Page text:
One of the most important questions one must answer when searching for a molecule that achieves a certain property profile is ‘what should we make next?’. Molecules are generally proposed through one of two complementary approaches: virtual screening, where one has a fixed list of candidates, and generative modeling, where one uses algorithms to propose novel molecular structures. Exhaustive virtual screening with a computational oracle (e.g., docking for structure-based drug design) is a viable approach to hit finding, but is not straightforward to apply to the tens of billions of molecules in modern virtual libraries. We work on various methods for selecting and proposing molecular structures during iterative rounds of optimization, both for from discrete libraries and using generative models. The former uses techniques in model-guided optimization (Bayesian optimization) to navigate large discrete design spaces of candidate molecular structures. A thread of particular interest is the development of synthesizability-constrained generative models that propose molecular structures that are synthetically accessible. Sample efficiency is also a primary concern for these moodels, as in silico benchmarks may involve the ‘testing’ of hundreds of thousands of molecules, which is severely misaligned with what is practical, experimentally.

Selected publications:

  • Fromer, J., Coley, C.W. “An algorithmic framework for synthetic cost-aware decision making in molecular design” arxiv:2311.02187 (2023).
  • Levin, I., Fortunato, M.E., Tan, K.L., Coley, C.W. “Computer-aided evaluation and exploration of chemical spaces constrained by reaction pathways” AIChE J. DOI: 10.1002/aic.18234 (2023).
  • Fromer, J.C., Graff, D.E., Coley, C.W. “Pareto optimization to accelerate multi-objective virtual screening” arxiv:2310.10598 (2023).
  • Graff, D. E., Shakhnovich, E. I., Coley, C. W. Accelerating high-throughput virtual screening through molecular pool-based active learning. Chem. Sci. 12, 7866-7881 (2021).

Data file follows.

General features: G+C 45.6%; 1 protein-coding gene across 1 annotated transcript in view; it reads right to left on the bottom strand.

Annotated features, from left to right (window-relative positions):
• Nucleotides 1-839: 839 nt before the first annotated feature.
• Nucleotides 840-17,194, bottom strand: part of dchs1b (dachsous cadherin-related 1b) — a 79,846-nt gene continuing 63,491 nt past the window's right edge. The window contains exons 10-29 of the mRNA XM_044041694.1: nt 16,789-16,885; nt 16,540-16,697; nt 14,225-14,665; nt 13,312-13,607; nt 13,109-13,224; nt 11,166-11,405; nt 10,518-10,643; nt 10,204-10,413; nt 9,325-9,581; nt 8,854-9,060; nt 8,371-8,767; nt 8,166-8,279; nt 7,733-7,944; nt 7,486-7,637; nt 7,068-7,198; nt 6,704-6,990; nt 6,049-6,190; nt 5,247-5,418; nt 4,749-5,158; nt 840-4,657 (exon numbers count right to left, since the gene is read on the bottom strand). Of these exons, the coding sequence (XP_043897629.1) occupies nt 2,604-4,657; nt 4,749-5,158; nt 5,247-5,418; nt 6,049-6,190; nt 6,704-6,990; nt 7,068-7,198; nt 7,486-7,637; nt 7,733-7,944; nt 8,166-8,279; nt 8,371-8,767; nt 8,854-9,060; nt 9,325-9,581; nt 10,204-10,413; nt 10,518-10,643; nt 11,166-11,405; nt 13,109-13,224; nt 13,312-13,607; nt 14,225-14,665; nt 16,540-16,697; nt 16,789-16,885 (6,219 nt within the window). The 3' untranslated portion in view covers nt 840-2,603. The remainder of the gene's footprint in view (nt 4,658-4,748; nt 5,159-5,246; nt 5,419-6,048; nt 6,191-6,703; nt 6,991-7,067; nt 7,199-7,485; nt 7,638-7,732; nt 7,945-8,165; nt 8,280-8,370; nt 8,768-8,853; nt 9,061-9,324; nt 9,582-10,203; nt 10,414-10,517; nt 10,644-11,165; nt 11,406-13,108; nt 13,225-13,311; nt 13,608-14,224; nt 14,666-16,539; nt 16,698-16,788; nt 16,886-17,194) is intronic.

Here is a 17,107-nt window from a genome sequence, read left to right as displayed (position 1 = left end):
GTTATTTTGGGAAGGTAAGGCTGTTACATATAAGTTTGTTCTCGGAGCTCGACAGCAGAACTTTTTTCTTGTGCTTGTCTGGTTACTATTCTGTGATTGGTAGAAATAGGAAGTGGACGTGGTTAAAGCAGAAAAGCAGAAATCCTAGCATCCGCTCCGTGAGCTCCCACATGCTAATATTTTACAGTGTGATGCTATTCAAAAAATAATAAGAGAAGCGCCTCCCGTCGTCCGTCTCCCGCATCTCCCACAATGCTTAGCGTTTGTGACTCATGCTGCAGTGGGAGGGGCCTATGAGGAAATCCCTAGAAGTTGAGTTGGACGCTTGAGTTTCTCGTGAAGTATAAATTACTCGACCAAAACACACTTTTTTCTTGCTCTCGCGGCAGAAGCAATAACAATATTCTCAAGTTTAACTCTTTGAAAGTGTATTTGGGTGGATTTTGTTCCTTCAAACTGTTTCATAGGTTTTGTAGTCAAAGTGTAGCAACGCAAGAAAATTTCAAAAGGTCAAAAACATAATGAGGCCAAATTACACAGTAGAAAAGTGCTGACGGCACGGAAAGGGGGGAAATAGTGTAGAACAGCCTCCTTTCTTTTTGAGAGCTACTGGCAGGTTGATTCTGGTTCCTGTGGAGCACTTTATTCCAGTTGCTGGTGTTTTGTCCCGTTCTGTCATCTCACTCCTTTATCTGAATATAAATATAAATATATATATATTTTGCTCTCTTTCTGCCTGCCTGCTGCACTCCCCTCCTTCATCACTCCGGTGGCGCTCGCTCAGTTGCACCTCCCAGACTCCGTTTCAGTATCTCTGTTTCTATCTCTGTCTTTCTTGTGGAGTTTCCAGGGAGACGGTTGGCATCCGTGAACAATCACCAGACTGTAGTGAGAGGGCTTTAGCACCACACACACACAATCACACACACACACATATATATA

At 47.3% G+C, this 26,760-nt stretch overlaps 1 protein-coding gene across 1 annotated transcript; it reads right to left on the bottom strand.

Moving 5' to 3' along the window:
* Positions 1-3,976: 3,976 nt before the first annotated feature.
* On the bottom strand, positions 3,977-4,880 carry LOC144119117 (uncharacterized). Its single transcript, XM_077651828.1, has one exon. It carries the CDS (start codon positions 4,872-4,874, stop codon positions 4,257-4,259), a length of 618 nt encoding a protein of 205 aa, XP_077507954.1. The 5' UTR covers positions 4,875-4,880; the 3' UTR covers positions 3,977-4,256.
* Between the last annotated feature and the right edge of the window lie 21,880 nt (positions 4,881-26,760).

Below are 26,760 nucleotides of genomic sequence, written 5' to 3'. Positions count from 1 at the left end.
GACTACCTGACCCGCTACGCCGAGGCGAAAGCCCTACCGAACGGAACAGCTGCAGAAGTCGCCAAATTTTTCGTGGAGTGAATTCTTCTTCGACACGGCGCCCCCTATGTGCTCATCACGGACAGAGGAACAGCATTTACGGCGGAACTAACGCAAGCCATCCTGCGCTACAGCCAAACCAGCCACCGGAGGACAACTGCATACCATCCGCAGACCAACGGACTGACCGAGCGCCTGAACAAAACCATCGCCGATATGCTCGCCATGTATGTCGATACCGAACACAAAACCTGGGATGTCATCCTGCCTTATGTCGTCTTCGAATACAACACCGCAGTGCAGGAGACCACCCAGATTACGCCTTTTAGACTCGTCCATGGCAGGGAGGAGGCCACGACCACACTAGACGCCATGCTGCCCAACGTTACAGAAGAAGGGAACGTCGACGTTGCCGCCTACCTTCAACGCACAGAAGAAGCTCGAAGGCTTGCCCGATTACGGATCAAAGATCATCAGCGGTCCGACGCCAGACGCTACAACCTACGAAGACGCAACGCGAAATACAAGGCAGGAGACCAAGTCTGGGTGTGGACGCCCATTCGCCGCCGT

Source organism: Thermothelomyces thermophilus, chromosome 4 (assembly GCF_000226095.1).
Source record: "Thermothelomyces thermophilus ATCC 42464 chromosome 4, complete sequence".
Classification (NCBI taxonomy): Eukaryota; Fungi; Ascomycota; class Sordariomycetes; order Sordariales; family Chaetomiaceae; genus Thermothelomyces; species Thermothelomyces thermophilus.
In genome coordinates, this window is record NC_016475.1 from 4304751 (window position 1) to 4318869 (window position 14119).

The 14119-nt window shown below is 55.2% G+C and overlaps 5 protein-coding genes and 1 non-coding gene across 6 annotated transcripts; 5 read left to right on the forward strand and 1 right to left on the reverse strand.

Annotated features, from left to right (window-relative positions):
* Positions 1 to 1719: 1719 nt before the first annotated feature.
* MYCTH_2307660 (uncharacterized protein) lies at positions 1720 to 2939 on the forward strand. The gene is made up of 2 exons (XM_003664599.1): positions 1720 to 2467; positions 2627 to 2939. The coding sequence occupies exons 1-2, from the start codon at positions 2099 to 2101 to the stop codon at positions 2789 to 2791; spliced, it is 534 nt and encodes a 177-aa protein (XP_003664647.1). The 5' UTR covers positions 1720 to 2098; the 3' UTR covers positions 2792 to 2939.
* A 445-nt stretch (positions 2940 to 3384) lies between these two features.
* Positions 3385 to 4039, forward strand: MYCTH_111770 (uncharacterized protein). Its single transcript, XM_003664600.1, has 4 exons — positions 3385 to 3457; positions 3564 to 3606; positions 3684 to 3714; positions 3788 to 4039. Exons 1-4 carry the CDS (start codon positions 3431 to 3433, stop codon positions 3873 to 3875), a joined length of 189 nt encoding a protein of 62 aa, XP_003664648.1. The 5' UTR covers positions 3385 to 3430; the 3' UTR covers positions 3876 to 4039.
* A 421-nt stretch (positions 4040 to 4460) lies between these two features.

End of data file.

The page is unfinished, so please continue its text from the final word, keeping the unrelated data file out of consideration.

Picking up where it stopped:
• Graff, D. E., Aldeghi, M., Marrone, J. A., Jordan, K. E., Pyzer-Knapp, E. O., Coley, C. W. “Self-focusing virtual screening with active design space pruning” arxiv: 01753 & J. Chem. Inf. Model. (2022).
  • Gao, W., Coley, C. W. The synthesizability of molecules proposed by generative models. J. Chem. Inf. Model. 60(12) 5714–5723 (2020).
  • Gao, W., Mercado, R., Coley, C. W. Amortized tree generation for bottom-up synthesis planning and synthesizable molecular design. ICLR [Spotlight] (2022).
  • Adams, K., Coley, C. W. “Equivariant shape-conditioned generation of 3D molecular for ligand-based drug design” arxiv: 2210.04893 (2022) & ICLR (2023).
  • Gao, W., Fu, T., Sun, J. Coley, C. W. “Sample efficiency matters: A benchmark for practical molecular optimization” arxiv: 2206.12411 & NeurIPS (2022)
  • Coley, C. W. Defining and exploring chemical spaces. Trends in Chemistry DOI: 10.1016/j.trechm.2020.11.004 (2020).
Data-driven predictive chemistry, including retrosynthetic planning

Computational assistance is only useful insofar as it can produce actionable suggestions for experimental validation. The synthesis and testing of new molecules is a common requirement for validation of functional physical matter. Despite significant progress in methodology development, few reactions have achieved widespread use as part of the synthetic chemistry toolbox. Newly discovered reactions may be too narrowly applicable or require excessive optimization to be practical. Overcoming both of these barriers to adoption requires an expansion of substrate scope and straightforward guidelines for how the reaction should be carried out to achieve maximal yield, selectivity, etc. We approach this problem from a statistical modelling perspective, leveraging the collective chemical knowledge reflected in the patent and journal literature to identify robust synthetic and biological transformations, including enzyme catalysis. This builds on our ongoing efforts in ‘predictive chemistry’, which encompasses computer-aided synthesis planning, reaction outcome prediction, and related tasks. Our work in this area also explores the intersection of structure-based representation learning and descriptor-based approaches that have become prevalent in physical organic chemistry. A particular challenge is transforming these methods from being qualitative to quantitative, and retrospective to prospective.

Several data-driven chemistry tools for synthesis planning are available in the open source ASKCOS software suite, which has seen use by 35,000+ chemists and is deployed at 15+ pharmaceutical and chemical companies. Try out the public deployment at or spin up your own deployment using these directions.

Selected publications:

  • Raghavan, P., Haas, B.C., Ruos, M.E., Schleinitz, J., Doyle, A.G., Reisman, S.E., Sigman, M.S., Coley, C.W. “Dataset design for building models of chemical reactivity” ACS Cent. Sci. DOI: 10.1021/acscentsci.3c01163 (2023).
  • Tu, Z., Stuyver, T., Coley, C. W. “Predictive chemistry: Machine learning for reaction deployment, reaction development, and reaction discovery” Sci. 14, 226-244 (2023).
  • Levin, I., Liu, M., Voigt, C.A., Coley, C.W. “Merging enzymatic and synthetic chemistry with computational synthesis planning” Commun. 13(7747) (2022).